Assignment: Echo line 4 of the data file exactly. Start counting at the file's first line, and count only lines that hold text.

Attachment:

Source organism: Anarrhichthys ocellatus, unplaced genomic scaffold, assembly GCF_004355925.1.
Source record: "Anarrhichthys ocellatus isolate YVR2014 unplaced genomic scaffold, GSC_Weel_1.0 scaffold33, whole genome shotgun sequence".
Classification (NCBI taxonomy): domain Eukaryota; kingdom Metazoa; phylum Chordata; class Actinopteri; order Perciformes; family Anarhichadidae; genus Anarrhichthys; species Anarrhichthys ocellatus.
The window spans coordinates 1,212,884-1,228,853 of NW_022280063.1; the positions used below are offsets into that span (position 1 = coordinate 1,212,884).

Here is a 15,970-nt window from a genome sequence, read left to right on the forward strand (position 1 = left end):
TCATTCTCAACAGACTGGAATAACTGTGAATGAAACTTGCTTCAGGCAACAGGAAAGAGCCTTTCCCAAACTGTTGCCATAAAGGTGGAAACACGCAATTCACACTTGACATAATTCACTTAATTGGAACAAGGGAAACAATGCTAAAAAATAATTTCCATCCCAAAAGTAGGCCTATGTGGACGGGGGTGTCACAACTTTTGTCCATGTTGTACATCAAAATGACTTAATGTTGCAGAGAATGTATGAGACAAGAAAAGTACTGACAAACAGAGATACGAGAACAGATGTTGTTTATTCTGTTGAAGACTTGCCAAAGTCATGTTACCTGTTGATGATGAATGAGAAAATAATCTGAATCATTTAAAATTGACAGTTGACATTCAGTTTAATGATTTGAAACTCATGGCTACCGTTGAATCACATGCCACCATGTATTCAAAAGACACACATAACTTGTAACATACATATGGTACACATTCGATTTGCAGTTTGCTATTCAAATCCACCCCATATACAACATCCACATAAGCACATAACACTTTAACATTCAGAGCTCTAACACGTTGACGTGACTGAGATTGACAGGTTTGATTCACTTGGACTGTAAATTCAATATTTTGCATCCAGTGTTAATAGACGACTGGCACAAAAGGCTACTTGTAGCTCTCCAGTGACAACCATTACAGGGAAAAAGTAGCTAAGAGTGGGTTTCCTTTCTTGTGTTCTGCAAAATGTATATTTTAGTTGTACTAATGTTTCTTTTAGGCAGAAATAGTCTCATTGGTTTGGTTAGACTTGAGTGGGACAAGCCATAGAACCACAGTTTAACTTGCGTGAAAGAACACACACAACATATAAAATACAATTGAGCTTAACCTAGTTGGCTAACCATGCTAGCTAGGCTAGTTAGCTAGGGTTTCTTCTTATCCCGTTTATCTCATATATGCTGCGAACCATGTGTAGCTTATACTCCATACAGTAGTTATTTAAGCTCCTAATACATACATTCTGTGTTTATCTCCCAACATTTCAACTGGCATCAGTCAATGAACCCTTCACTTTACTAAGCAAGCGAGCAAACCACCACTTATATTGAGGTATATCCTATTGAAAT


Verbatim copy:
The window spans coordinates 1,212,884-1,228,853 of NW_022280063.1; the positions used below are offsets into that span (position 1 = coordinate 1,212,884).